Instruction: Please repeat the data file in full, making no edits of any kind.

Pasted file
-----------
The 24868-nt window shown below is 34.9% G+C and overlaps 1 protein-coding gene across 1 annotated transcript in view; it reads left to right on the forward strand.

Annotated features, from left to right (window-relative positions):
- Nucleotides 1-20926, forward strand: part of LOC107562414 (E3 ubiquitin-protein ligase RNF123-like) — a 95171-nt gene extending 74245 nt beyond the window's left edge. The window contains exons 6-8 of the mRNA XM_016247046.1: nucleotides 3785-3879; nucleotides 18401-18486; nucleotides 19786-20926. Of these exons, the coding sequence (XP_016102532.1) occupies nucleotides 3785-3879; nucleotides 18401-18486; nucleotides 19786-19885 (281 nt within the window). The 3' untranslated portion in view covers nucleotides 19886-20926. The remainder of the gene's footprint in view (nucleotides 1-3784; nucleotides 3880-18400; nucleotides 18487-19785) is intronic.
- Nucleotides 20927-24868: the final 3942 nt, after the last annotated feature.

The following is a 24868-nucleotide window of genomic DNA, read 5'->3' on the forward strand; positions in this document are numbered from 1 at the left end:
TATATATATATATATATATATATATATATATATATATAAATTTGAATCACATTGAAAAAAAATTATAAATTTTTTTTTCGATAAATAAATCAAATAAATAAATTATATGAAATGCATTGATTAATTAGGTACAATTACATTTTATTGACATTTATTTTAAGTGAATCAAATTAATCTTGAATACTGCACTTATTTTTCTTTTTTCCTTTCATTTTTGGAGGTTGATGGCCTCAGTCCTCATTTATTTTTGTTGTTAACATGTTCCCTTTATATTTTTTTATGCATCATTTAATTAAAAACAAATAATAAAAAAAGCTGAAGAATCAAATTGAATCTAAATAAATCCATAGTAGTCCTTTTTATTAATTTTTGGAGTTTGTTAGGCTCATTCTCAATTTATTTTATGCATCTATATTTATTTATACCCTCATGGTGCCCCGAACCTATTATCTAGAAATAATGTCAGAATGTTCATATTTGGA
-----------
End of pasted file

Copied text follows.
The 24868-nt window shown below is 34.9% G+C and overlaps 1 protein-coding gene across 1 annotated transcript in view; it reads left to right on the forward strand.

Annotated features, from left to right (window-relative positions):
- Nucleotides 1-20926, forward strand: part of LOC107562414 (E3 ubiquitin-protein ligase RNF123-like) — a 95171-nt gene extending 74245 nt beyond the window's left edge. The window contains exons 6-8 of the mRNA XM_016247046.1: nucleotides 3785-3879; nucleotides 18401-18486; nucleotides 19786-20926. Of these exons, the coding sequence (XP_016102532.1) occupies nucleotides 3785-3879; nucleotides 18401-18486; nucleotides 19786-19885 (281 nt within the window). The 3' untranslated portion in view covers nucleotides 19886-20926. The remainder of the gene's footprint in view (nucleotides 1-3784; nucleotides 3880-18400; nucleotides 18487-19785) is intronic.
- Nucleotides 20927-24868: the final 3942 nt, after the last annotated feature.

The following is a 24868-nucleotide window of genomic DNA, read 5'->3' on the forward strand; positions in this document are numbered from 1 at the left end:
TATATATATATATATATATATATATATATATATATATAAATTTGAATCACATTGAAAAAAAATTATAAATTTTTTTTTCGATAAATAAATCAAATAAATAAATTATATGAAATGCATTGATTAATTAGGTACAATTACATTTTATTGACATTTATTTTAAGTGAATCAAATTAATCTTGAATACTGCACTTATTTTTCTTTTTTCCTTTCATTTTTGGAGGTTGATGGCCTCAGTCCTCATTTATTTTTGTTGTTAACATGTTCCCTTTATATTTTTTTATGCATCATTTAATTAAAAACAAATAATAAAAAAAGCTGAAGAATCAAATTGAATCTAAATAAATCCATAGTAGTCCTTTTTATTAATTTTTGGAGTTTGTTAGGCTCATTCTCAATTTATTTTATGCATCTATATTTATTTATACCCTCATGGTGCCCCGAACCTATTATCTAGAAATAATGTCAGAATGTTCATATTTGGA